Navigating to a server alias locally (from itself) in Windows

I stumbled across this problem the other day whilst trying to setup a new Log Shipping configuration in SQL Server.  The big difference in this environment, was that this implementation had DNS records in place to route the DR (Disaster Recovery) traffic via it’s own dedicated link.

So for example, when specifying the database backup location, I was trying to use a DNS record (called SQLVM1-DR in this case), that referenced the very server (SQLVM1) that I was working from:

The Secondary server (SQLVM2) was able to see this location, but the Primary server couldn’t, I just kept getting prompted for credentials, even after filling in the correct credentials each time, and having sufficient permissions!  It seems this is the default behaviour in Windows, and in the end I had to make the following changes to get this working…


  1. Edit the following registry key to allow other machines to use file sharing via the alias:

    Add a new entry called DisableStrictNameChecking with a DWORD Value and set to it to 1

  2. Edit the following registry key to allow this machine to use file sharing with itself via the alias:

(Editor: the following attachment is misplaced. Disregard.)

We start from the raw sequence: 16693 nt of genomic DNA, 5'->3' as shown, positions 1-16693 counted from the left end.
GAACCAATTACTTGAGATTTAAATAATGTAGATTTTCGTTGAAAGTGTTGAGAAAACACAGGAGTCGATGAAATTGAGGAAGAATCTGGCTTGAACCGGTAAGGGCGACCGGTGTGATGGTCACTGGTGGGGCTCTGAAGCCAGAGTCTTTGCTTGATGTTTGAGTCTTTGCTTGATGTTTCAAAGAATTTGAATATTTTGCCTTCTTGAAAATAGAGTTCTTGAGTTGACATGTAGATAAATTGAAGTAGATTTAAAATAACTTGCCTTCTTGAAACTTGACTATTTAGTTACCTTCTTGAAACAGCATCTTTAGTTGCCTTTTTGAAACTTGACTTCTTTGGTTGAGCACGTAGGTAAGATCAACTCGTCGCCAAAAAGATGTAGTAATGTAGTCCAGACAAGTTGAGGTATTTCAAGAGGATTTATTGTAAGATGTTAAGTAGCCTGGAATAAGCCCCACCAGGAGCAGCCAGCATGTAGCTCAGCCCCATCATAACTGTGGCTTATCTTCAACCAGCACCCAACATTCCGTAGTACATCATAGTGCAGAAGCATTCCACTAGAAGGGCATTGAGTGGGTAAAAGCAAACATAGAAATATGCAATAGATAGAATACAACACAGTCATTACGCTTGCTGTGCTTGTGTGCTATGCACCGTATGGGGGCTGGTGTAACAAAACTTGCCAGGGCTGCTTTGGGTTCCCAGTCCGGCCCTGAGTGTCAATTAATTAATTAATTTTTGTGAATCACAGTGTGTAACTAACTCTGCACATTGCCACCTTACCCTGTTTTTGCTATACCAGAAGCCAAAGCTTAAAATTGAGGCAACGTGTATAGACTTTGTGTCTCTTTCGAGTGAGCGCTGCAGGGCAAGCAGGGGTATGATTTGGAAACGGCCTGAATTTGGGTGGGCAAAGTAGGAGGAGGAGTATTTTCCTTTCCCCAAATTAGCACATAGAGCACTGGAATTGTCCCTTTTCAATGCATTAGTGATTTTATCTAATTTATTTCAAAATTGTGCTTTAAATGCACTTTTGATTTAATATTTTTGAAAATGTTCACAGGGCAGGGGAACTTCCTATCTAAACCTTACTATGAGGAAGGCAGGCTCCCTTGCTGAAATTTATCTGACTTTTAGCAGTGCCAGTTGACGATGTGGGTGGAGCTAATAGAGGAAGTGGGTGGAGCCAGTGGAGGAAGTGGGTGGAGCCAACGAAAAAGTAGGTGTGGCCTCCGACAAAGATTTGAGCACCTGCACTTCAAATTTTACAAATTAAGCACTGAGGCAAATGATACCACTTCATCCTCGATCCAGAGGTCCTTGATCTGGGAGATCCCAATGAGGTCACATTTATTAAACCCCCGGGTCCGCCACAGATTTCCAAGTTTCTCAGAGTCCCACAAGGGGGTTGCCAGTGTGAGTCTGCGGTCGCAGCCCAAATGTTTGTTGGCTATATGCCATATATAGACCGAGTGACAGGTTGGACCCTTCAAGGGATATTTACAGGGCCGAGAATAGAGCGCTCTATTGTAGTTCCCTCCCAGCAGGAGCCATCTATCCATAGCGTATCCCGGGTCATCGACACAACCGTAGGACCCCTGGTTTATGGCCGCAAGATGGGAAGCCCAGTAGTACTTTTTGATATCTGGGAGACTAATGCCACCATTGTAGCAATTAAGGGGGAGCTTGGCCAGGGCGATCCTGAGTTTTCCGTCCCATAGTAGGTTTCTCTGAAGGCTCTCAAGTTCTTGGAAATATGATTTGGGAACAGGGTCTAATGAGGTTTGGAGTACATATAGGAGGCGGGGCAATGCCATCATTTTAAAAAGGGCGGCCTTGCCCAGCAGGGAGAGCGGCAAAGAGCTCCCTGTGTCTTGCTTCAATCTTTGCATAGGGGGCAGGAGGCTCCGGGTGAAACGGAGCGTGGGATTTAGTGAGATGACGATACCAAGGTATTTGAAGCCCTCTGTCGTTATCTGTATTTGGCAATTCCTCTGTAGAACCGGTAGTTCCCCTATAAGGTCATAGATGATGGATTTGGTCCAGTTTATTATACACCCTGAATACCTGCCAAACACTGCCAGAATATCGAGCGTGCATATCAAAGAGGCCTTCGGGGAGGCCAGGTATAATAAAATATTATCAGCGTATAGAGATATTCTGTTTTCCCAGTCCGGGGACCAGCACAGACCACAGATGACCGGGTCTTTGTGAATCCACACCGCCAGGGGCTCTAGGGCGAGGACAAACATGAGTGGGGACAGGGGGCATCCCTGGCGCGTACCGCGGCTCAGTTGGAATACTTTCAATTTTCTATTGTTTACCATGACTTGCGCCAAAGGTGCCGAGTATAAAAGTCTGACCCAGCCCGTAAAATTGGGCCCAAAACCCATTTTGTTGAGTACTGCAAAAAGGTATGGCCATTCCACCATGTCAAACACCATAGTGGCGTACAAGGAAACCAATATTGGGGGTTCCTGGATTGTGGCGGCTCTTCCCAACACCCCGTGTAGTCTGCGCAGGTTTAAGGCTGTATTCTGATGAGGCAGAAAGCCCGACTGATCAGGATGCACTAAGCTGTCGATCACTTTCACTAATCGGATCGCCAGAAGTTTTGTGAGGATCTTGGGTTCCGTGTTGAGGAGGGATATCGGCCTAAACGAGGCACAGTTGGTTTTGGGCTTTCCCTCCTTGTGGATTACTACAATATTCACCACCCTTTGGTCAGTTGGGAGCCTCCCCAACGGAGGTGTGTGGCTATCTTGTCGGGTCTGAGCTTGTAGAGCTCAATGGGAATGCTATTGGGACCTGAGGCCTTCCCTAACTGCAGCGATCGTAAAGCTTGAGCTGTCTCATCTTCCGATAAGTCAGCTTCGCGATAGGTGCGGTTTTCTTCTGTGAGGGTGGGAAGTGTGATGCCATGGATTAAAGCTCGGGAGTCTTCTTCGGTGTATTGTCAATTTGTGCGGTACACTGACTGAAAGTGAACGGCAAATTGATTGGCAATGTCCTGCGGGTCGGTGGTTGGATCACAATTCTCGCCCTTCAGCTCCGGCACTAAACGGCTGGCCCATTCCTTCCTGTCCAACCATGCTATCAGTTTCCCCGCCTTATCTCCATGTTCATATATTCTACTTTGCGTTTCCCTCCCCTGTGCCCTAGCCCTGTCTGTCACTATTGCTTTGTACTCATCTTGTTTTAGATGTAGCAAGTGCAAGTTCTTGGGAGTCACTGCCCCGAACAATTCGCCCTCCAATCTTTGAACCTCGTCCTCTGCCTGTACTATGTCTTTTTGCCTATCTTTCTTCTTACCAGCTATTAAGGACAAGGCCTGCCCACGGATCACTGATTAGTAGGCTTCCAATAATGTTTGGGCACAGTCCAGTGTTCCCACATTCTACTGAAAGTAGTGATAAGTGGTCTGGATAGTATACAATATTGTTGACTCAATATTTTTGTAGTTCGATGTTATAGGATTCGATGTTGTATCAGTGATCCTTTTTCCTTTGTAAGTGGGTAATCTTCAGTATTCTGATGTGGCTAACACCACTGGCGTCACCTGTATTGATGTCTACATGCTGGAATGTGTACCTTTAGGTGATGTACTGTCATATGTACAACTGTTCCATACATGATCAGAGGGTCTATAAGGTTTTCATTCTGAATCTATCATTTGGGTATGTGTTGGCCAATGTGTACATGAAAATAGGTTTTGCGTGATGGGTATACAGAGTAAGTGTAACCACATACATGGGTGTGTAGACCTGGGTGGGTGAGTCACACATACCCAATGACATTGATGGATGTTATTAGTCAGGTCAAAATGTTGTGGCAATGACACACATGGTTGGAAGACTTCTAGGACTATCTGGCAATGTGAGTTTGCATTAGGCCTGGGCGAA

Add a new entry called BackConnectionHostNames with a Multi-String Value

    For the value, enter the non-FQDN alias that is to be used on the computer.  For example: SQLVM1-DR

    NOTE: You need to type each host name/alias on a separate line here.

  3. Register the Kerberos Service Principal Names (SPNs) for the alias(es), by using the setspn tool like below:
    setspn -A host/<ALIAS_NAME> COMPUTER_NAME

    For example, my machine name here is SQLVM1, and I want to use the DNS alias (FQDN):

    setspn -A host/SQLVM1-DR SQLVM1
    setspn -A host/ SQLVM1

    NOTE: For Windows 2003 machines, you’ll need to download and install Windows Support Tools first.

  4. Finally, reboot the machine… and job done 🙂


Apparently, you can disable the authentication loopback check instead, by updating the following registry entry with a value of 1:


…but this isn’t the recommended approach as it reduces security somewhat.  Hope this helps!


KB281308: Connecting to SMB share on a Windows 2000-based computer or a Windows Server 2003-based computer may not work with an alias name
KB926642: Error message when you try to access a server locally by using its FQDN or its CNAME alias after you install Windows Server 2003 Service Pack 1: “Access denied” or “No network provider accepted the given network path”

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